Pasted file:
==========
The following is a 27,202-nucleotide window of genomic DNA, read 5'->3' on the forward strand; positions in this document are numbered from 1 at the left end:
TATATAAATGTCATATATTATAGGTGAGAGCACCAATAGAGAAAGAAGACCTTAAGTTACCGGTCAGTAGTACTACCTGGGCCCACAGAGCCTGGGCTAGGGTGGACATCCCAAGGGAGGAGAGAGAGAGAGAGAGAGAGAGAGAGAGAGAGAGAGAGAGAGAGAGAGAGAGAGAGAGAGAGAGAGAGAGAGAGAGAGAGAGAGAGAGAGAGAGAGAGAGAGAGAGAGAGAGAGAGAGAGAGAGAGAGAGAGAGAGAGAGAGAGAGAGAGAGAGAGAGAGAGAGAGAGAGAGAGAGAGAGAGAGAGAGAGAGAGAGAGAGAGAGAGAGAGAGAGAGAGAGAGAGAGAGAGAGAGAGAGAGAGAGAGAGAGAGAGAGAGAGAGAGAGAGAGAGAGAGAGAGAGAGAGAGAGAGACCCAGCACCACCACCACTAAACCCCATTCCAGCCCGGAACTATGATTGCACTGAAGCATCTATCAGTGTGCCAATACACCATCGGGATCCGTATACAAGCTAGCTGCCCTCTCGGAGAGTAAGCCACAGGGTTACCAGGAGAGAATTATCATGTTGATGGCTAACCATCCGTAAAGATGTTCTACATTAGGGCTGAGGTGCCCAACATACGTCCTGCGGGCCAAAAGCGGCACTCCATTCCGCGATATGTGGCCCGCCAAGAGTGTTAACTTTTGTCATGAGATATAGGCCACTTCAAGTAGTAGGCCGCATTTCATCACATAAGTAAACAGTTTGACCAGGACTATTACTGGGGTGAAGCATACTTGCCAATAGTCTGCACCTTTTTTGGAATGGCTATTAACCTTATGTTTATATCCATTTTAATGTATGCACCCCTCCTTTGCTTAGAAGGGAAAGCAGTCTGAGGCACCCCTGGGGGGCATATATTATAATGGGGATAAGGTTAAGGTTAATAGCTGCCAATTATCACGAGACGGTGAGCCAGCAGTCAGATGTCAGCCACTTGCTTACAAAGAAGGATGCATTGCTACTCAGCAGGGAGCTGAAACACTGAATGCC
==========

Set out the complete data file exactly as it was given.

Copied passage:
The following is a 27,202-nucleotide window of genomic DNA, read 5'->3' on the forward strand; positions in this document are numbered from 1 at the left end:
TATATAAATGTCATATATTATAGGTGAGAGCACCAATAGAGAAAGAAGACCTTAAGTTACCGGTCAGTAGTACTACCTGGGCCCACAGAGCCTGGGCTAGGGTGGACATCCCAAGGGAGGAGAGAGAGAGAGAGAGAGAGAGAGAGAGAGAGAGAGAGAGAGAGAGAGAGAGAGAGAGAGAGAGAGAGAGAGAGAGAGAGAGAGAGAGAGAGAGAGAGAGAGAGAGAGAGAGAGAGAGAGAGAGAGAGAGAGAGAGAGAGAGAGAGAGAGAGAGAGAGAGAGAGAGAGAGAGAGAGAGAGAGAGAGAGAGAGAGAGAGAGAGAGAGAGAGAGAGAGAGAGAGAGAGAGAGAGAGAGAGAGAGAGAGAGAGAGAGAGAGAGAGAGAGAGAGAGAGAGAGAGAGAGAGAGAGAGACCCAGCACCACCACCACTAAACCCCATTCCAGCCCGGAACTATGATTGCACTGAAGCATCTATCAGTGTGCCAATACACCATCGGGATCCGTATACAAGCTAGCTGCCCTCTCGGAGAGTAAGCCACAGGGTTACCAGGAGAGAATTATCATGTTGATGGCTAACCATCCGTAAAGATGTTCTACATTAGGGCTGAGGTGCCCAACATACGTCCTGCGGGCCAAAAGCGGCACTCCATTCCGCGATATGTGGCCCGCCAAGAGTGTTAACTTTTGTCATGAGATATAGGCCACTTCAAGTAGTAGGCCGCATTTCATCACATAAGTAAACAGTTTGACCAGGACTATTACTGGGGTGAAGCATACTTGCCAATAGTCTGCACCTTTTTTGGAATGGCTATTAACCTTATGTTTATATCCATTTTAATGTATGCACCCCTCCTTTGCTTAGAAGGGAAAGCAGTCTGAGGCACCCCTGGGGGGCATATATTATAATGGGGATAAGGTTAAGGTTAATAGCTGCCAATTATCACGAGACGGTGAGCCAGCAGTCAGATGTCAGCCACTTGCTTACAAAGAAGGATGCATTGCTACTCAGCAGGGAGCTGAAACACTGAATGCC